Websites: www.relab.ethz.ch and www.varileg.ch
Sensory-Motor Systems Lab at ETH Zürich
The Sensory Motor Systems Lab (Prof. Robert Riener) is another research lab at ETH Zürich with an exoskeleton program. Among its developments is for example the “ARMin” arm rehabilitation exoskeleton that was eventually commercialized by Hocoma (then named Armeo power), and several research exoskeletons and exosuits. It was also at the Sensory-Motor Systems Lab where the idea for the Cybathlon was born.
The MyoSwiss AG in Zürich, an ETH Spin-off from the Sensory-Motor Systems Lab, develops a soft lower limb exosuit called the "Myosuit". The suit supports the leg functions of people with muscle weakness in order for them to regain their mobility and independence.
TWIICE (EPFL Lausanne)
For our next entry we will enter the French-speaking part of Switzerland (for anyone who is not familiar with Switzerland: a population of around eight million people thought that it is a good idea to speak four different languages. As a result English is often the common ground, which is of course not one of these languages). Hosted at the Swiss Federal Institute of Technology in Lausanne (EPFL), the TWIICE exoskeleton is a gait restoration exoskeleton that enables users with paraplegia to walk again. It also allows its users to execute difficult tasks such as climbing stairs.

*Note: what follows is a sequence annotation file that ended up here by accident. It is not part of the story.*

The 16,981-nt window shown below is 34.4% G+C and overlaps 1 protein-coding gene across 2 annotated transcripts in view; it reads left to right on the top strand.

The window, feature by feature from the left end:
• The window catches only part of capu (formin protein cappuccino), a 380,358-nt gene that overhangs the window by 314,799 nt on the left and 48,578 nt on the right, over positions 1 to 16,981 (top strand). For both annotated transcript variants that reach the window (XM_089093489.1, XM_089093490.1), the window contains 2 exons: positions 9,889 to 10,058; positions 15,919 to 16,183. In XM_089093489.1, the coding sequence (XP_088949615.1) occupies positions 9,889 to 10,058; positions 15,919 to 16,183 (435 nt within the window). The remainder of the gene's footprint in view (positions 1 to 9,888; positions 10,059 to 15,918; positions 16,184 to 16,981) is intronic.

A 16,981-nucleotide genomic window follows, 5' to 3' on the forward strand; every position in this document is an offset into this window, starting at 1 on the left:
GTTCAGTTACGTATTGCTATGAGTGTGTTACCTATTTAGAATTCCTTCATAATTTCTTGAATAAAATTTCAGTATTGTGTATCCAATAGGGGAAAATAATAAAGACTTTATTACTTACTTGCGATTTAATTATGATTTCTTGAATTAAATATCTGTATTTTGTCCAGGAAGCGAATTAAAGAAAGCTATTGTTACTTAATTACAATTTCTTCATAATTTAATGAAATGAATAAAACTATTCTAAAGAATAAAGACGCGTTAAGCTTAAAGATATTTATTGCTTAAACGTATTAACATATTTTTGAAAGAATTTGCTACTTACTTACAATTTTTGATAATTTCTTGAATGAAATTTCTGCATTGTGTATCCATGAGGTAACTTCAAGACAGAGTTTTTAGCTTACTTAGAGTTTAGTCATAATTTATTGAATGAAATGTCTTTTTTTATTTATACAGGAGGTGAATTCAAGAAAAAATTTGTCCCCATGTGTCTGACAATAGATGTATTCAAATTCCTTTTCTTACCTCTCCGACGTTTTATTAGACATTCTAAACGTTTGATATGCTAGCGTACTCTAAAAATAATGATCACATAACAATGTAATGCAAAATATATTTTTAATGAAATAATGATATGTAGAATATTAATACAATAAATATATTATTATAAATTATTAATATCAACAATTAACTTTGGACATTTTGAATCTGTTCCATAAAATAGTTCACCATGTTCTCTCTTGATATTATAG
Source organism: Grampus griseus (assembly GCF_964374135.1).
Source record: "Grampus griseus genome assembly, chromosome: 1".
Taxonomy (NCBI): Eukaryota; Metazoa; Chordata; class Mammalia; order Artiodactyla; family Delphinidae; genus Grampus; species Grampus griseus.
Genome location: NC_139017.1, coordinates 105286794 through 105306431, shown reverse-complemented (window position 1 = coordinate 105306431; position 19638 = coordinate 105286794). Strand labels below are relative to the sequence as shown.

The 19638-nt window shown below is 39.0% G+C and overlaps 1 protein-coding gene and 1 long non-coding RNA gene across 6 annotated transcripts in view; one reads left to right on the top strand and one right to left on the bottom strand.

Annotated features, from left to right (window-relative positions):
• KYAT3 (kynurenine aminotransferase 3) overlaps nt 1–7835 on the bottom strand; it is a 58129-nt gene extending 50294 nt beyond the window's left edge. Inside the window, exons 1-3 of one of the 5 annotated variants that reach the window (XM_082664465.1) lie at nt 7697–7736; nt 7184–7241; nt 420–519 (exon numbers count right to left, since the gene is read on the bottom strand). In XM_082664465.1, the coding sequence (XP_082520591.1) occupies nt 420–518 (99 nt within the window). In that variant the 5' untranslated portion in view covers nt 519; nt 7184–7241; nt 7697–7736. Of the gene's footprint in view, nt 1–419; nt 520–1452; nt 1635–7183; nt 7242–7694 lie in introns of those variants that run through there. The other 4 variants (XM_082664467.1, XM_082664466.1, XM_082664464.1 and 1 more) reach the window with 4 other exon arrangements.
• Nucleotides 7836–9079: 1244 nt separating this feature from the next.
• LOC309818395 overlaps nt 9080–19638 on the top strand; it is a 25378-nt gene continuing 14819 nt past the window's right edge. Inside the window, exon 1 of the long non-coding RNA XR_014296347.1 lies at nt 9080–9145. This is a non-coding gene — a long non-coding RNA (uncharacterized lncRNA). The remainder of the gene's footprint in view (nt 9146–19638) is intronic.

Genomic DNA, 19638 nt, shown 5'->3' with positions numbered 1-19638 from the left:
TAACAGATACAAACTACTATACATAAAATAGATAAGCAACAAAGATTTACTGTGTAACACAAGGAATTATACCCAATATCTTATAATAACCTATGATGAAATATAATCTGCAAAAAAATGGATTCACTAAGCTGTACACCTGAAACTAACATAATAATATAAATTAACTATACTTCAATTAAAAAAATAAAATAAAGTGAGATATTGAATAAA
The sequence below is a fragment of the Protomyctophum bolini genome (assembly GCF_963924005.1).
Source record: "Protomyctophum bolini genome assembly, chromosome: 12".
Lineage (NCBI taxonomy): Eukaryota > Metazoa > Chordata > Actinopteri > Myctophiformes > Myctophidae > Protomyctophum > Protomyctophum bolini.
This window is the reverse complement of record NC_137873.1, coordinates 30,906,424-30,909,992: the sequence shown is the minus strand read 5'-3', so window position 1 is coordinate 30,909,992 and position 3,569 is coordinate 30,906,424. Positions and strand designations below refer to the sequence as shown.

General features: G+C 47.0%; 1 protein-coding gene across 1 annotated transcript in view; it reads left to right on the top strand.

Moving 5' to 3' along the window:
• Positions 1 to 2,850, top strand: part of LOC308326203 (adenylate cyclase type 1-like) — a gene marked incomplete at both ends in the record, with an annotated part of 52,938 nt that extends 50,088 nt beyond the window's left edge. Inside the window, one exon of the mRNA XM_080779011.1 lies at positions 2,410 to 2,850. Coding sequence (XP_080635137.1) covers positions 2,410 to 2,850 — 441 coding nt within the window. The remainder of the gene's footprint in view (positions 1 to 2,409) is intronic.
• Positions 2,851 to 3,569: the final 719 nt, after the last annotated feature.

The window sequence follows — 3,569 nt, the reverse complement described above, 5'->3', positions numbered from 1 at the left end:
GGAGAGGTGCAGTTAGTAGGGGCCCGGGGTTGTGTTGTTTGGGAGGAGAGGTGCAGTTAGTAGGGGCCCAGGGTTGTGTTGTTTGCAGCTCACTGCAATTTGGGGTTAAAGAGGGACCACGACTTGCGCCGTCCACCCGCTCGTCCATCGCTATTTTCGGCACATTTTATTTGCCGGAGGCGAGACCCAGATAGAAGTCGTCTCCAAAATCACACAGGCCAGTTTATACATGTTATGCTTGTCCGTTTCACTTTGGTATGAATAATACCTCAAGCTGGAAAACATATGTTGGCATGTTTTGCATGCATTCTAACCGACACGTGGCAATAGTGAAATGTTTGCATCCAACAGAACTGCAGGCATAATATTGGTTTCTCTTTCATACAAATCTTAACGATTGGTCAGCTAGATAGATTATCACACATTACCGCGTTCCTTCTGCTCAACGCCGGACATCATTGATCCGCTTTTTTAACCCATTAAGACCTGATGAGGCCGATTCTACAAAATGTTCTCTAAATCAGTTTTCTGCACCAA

AUTONOMYO (EPFL Lausanne)
Staying in the French-speaking part and at EPFL, the AUTONOMYO is the third lower limb gait support exoskeleton. Hosted at the EPFL Laboratory of Robotic Systems, the goal is to provide a gait support system that does not require crutches to keep the user balanced. Target users included for example people with multiple sclerosis.
Beyond Robotics GmbH
That’s us! Although you might rather be familiar with the name „EduExo“, Beyond Robotics GmbH is our company that manufactures and sells the EduExo kits. Our goal is to make exoskeleton technology more accessible and understandable by providing quality information and learning material together with affordable DIY exoskeleton hardware. So far, the EduExo kit is our only product. It has been fully released in September 2017 and has been very successfully adopted by private users, schools and universities all around the world. We have many ideas and even prototypes of several extensions and other products. But momentarily we simply do not have enough time, as we all are fully involved in research and other exoskeleton start-ups that pretty sure will soon be included into this list.